I have a list (quite a long one) of checkboxes. Some will be checked by default, and I'd like to put those first. So I'm wondering which direction is more frequent when reading / completing them, to decide whether to arrange the default ones horizontally or vertically (and to see which priority items I put 'first').

Which reading direction is proven to be more frequent? Red or green?:

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These are the scenarios I will use in each case:

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3 Answers 3


Well I would arrange them vertically if I was to do this, because:

  • It looks grouped.
  • It's easy to read at one glance, and doesn't look scattered.
  • It's easier to scan through, uncheck the default checked boxes.
  • You are also amplifying the focus on a single part of the screen which is good.

You should also have a look at this Documentation:

Radio Buttons should also be placed vertically. Microsoft's link and Apple's link have said the same. Except that if its On and Off, then it should be side by side. Other than that vertical arrangement rules!

  • 1
    +1, left allignement eases glance reading and scanning. Separating sets of them in chunks with white in between is a good idea, at least if the chunks are categories. But I would try to do that vertically too.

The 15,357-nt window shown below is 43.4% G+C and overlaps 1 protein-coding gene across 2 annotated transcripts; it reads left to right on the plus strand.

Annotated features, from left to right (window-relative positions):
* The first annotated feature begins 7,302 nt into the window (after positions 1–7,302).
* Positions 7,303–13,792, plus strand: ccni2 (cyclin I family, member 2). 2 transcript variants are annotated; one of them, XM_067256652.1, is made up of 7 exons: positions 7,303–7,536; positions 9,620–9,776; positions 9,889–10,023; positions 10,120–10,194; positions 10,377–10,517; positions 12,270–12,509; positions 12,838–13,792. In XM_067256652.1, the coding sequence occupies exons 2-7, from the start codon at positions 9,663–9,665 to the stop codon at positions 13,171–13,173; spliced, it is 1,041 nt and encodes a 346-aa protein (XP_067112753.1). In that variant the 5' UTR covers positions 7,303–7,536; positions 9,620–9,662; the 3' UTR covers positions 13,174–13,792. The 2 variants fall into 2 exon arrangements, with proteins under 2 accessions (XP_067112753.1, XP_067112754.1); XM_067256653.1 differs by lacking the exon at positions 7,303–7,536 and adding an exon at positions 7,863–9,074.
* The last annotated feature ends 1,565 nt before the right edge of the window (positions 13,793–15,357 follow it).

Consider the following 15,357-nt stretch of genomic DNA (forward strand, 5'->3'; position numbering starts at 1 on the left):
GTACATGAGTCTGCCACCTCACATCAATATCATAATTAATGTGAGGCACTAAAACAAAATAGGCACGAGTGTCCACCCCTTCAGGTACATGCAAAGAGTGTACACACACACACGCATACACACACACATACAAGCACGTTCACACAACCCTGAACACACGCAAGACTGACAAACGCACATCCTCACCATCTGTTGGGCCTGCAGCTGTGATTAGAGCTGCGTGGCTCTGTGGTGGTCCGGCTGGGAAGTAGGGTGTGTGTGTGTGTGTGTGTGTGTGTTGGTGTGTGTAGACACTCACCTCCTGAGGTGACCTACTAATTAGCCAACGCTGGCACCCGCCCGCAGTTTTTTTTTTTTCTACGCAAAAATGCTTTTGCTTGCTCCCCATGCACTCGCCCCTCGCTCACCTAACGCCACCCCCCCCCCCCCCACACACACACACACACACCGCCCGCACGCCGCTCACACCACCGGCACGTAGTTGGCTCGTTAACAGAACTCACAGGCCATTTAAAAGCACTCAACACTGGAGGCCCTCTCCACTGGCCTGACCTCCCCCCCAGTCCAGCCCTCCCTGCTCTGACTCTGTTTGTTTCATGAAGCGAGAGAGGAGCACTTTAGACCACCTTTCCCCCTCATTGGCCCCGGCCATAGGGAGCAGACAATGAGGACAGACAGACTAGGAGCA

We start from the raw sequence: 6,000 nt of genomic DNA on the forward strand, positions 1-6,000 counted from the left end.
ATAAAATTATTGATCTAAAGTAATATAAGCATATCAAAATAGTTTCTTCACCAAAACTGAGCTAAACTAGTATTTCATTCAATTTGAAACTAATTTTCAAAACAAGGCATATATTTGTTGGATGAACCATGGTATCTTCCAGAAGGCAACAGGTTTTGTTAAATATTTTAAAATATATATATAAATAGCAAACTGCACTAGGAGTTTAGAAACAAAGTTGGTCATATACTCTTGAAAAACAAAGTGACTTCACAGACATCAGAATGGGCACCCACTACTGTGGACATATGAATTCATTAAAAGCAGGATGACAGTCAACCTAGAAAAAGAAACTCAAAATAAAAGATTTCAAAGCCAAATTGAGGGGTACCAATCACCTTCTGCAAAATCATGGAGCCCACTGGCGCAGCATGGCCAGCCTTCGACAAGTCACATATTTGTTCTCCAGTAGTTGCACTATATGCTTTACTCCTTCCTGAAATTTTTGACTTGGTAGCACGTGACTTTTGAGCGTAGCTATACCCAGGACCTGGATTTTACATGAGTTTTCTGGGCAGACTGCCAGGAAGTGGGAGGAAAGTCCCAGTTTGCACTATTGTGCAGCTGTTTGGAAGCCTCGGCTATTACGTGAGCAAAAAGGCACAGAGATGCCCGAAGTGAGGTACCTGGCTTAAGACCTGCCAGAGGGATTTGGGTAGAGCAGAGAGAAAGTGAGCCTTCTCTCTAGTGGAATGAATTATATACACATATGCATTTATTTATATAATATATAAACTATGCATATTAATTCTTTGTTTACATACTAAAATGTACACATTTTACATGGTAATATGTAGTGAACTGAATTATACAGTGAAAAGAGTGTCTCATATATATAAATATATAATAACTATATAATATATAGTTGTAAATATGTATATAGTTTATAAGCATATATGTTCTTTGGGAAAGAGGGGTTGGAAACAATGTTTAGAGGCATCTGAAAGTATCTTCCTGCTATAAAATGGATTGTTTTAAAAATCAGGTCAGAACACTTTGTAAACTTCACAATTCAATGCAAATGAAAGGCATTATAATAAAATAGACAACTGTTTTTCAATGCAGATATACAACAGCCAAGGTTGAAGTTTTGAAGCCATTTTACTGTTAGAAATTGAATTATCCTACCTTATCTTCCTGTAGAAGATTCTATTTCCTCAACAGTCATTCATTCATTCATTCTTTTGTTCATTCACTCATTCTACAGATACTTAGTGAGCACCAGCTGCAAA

– JOG
    Sep 27, 2012 at 8:41
  • If a radio button is "On" or "Off", it should usually be a checkbox. That said, sometimes a radio box can make things clearer, since you can provide explanatory text for both states rather than for only one.
    – Brian
    Sep 27, 2012 at 20:59

The answer is: you don't know. And that is the exact reason why you have to avoid multi-column layouts.

See this article: http://baymard.com/blog/avoid-multi-column-forms

Quote: One of the problems with form fields in multiple columns is that your users are likely to interpret the fields inconsistently.

  • Thank you for your answer. The article is very interestnig and it helped me reorganise some of the other form elements (I still use two columns, but the inputs look now consistent in spite of the interpretation). Unfortunately, some of the checkbox lists have 20 - 25 elements, so until the web app changes functionality I won't be able to arrange them differently.
    – Yisela
    Sep 27, 2012 at 20:36
  • Yes, you are able to organize them differently. In a list of 25, order can be created. That means that you can apply grouping, either by creating different groups in your main form, or by presenting your options as items in a list that has grouping or even in a tree if needed.
    – André
    Sep 28, 2012 at 6:48


In my eyes it looks like lines in a newspaper in a multi-column article. In that case you would read the lines vertically, one column at a time. If it's good enough for a newspapers, it's good enough for me.

Also, you can play with the margins and spacing. Make the spacing between vertical items smaller than the spacing between columns. This will make it pretty obvious that columns go together first.

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